Resolving Audit Issues Case Study

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Resolving Audit Issues
One of the experts noted that auditors fail to effectively pass on information within the audit team. A lower-level auditor may identify information such as a transaction that may indicate fraud exists but then not effectively share the information with someone with the expertise to identify it as a fraud cue. Two experts indicated deficiencies in resolving issues that arise with one noting that auditors fail to effectively resolve issues and conflicts with the client.

This study is the first to develop and then empirically investigate a multi-dimensional framework of factors and their elements affecting auditors’ failure to detect financial statement fraud. We developed our framework through analysing prior
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The PCAOB since its inception in 2003 has included financial statement fraud among its top priorities of standard setting as evidenced by discussions in the Standing Advisory Group SAG meetings.

The wave of financial scandals at the turn of the 21st century elevated the awareness of fraud and the auditor’s responsibilities for detecting it. The frequency of financial statement fraud has not seemed to decline since the passage of the Sarbanes-Oxley Act in July 2002. For example, the 2005 biennial survey of more than 3,000 corporate officers in 34 countries conducted by PricewaterhouseCoopers PwC reveals that in the post-Sarbanes-Oxley era, more financial statement frauds have been discovered and reported, as evidenced by a 140 percent increase in the discovered number of financial misrepresentations from 10 percent of companies reporting financial misrepresentation in the 2003 survey to 24 percent in the 2005 survey. The increase in fraud discoveries may be due to an increase in the amount of fraud being committed and/or also due to more stringent controls and risk management systems being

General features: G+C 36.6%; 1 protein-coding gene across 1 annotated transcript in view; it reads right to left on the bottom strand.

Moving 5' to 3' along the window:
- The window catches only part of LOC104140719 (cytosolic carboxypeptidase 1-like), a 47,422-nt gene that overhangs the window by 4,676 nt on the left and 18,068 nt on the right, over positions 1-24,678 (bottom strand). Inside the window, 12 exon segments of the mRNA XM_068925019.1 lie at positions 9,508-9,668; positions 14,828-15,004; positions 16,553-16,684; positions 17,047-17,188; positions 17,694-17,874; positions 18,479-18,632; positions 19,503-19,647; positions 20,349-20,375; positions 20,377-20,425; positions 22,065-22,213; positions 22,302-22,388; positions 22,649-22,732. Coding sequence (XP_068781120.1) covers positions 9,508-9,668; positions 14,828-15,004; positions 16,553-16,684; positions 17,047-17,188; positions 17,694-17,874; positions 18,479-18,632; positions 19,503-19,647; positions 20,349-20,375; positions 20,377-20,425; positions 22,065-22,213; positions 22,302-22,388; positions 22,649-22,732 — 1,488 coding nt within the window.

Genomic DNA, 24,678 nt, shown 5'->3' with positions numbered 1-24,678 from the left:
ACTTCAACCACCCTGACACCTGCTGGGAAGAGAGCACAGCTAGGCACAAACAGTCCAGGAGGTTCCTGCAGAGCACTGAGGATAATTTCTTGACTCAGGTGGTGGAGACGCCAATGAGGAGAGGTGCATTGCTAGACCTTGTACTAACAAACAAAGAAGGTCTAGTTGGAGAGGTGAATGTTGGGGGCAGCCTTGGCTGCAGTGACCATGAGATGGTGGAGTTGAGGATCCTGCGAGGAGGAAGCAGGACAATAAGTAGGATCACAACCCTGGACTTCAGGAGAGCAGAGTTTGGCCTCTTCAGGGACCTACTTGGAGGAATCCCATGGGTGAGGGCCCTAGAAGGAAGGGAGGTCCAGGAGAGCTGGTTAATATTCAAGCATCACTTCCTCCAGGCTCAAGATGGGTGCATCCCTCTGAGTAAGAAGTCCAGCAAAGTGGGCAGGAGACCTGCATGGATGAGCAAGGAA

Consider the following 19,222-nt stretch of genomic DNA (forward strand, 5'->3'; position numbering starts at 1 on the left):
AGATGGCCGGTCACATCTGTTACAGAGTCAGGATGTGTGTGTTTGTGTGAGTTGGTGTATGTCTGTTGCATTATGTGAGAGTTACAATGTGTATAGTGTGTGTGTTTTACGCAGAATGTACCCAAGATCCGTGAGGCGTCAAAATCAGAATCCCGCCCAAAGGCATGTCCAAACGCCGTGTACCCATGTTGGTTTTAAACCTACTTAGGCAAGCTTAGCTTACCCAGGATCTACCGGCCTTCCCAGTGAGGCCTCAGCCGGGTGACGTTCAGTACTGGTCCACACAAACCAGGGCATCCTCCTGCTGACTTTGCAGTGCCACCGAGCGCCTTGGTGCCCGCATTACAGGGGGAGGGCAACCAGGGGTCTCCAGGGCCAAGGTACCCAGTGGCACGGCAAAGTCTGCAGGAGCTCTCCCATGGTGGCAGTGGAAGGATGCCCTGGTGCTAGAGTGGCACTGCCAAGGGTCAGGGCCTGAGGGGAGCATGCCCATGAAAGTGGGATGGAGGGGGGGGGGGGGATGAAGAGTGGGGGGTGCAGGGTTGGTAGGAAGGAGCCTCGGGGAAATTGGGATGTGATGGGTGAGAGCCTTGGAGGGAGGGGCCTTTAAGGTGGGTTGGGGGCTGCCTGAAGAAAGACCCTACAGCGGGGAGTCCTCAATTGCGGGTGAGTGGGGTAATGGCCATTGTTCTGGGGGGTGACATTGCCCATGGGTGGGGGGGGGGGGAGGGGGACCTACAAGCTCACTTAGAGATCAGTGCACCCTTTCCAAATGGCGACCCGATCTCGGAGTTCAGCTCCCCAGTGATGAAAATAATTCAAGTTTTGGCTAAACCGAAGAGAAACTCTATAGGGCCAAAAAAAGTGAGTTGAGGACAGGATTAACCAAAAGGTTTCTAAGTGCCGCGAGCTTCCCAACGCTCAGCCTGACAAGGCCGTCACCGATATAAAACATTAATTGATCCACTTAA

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What constitutes “reasonable assurance” has been extensively and inconclusively debated in the literature and within the accounting profession PCAOB 2005; Rezaee 2004; Harrington 2003 .5 The lack of a commonly accepted definition of reasonable assurance coupled with limitations of audit methods in identifying fraud, cost constraints of audits, and high expectations by investors have widened the expectation gap regarding auditor responsibility for detecting financial statement fraud. The CEOs of the six largest International Audit Networks believe that there should be a constructive dialog among investors of global companies and capital markets, auditors, and regulators to narrow the “expectation gap” International Audit Networks

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